- We will not publish any books that begin with a weather report... or an over-description of someone waking up combined with a weather report. – if anyone's up for this as a challenge, I'd like to see your best stabs at this cliché, preferably in one overblown sentence. Go on, entertain me.
- a woman having just split up with her 'boring' boyfriend/husband and (for some reason) taking a scented bath before embarking on a sexual adventure – ah, I now realize that what's been going wrong with my life. I'm a shower person.
- Their notes on "What's Been Done To Death", particularly characters who are actors (particularly regional theatre) – Actors I understand, but I wasn't previously aware that backstage at the Theatre Royal Northampton was a haven of eroticism. Maybe it is, if you can clear your brain of images of Christopher Biggins.
- Also, the 'high-flying Armani suit-wearing businesswoman in corporate espionage' is rather tired. – well, if she's at 7am breakfast meetings, carrying out 47 leveraged buyouts before lunchtime, abseiling into her rival's offices and somersaulting over their security lasers after closing time, and then shagging till dawn, it's no wonder she's a bit knackered.
- For instance, it's ruder to take your knickers off in a supermarket than at an 'orgy' (where it is expected). – does this mean that if you write about an 'orgy' where everyone keeps their knickers on, that counts as original? And what is the difference between an 'orgy' and an orgy?
- All the bits about euphemisms. Tee hee
- No shrugging of 'pretty little shoulders' and heavy sighing and carrying on like a fairy princess in a children's story. – What, not even for lickle me? But I'm sooo cwute when I do that! You mean I can't do it even if I weally weally want to? Bah!!!! *pouts and sits down in a delightful yet erotic sulk*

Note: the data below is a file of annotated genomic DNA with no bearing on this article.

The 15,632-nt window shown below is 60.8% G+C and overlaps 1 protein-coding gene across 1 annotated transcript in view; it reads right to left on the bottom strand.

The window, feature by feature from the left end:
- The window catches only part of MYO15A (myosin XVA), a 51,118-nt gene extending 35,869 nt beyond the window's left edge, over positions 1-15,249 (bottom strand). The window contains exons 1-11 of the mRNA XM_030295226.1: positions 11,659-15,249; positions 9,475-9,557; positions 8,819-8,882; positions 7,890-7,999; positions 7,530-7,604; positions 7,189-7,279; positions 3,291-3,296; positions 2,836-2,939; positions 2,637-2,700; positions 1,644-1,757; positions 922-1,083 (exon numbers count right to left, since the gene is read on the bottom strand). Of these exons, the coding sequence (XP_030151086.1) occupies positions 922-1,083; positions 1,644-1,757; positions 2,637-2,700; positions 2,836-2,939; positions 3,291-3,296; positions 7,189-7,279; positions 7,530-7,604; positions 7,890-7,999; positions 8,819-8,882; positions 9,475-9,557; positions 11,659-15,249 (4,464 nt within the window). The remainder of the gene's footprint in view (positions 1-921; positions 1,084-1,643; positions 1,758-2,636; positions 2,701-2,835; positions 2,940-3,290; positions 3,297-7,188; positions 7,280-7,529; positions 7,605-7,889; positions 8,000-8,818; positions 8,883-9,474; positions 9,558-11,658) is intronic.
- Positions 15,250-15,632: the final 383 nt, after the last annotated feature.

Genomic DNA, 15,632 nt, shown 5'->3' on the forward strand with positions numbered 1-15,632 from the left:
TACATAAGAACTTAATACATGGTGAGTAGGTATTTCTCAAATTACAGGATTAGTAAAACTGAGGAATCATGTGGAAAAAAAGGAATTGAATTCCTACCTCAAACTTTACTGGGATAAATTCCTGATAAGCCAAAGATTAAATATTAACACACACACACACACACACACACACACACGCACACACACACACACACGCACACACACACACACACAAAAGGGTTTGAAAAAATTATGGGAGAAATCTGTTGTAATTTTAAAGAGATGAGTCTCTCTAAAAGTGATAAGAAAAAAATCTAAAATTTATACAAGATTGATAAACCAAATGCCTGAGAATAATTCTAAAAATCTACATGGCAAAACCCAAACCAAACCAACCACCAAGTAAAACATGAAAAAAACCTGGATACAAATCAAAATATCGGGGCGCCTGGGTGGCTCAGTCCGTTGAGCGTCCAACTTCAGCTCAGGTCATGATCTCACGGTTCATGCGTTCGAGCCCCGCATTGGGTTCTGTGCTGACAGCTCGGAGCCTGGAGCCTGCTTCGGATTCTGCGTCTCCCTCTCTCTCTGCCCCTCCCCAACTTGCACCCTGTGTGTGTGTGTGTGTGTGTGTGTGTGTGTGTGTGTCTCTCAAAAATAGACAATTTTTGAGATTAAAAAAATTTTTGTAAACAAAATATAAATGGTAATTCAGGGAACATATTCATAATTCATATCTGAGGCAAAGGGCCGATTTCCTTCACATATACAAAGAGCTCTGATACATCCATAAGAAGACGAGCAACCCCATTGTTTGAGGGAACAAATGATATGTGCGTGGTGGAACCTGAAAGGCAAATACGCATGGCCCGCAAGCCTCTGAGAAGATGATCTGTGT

- Spanish lovers with names like Ramon, Juan, and Raoul – yeah, everyone knows that accountants from Wiltshire called Steve or Andy are the new Spanish lovers called Raoul.
- Avoid obsessive attention to the details of genital anatomy at the expense of thought / dialogue / action. – Now there's a piece of sterling advice for every novelist. God only knows, Jane Austen's work improved massively when she listened to it.
Actually, what I liked most of all was the insight into another field of publishing – as a non-fiction editor in real life, I often get bogged down with all sorts of obscure topics and wish I could be working on something more exciting, but this goes to show that editing wall-to-wall sex is almost as dull and disheartening as editing books about 16th-century Turkish ceramics. I also love the fact that my firm's house style sheet has headings like "Capitalization" and "Use of Ellipses", while they have "A Word About Body Piercing" and "Realistic Orgasms". I must say, I am wondering about surreptitiously changing ours now and seeing how long it takes anyone to notice...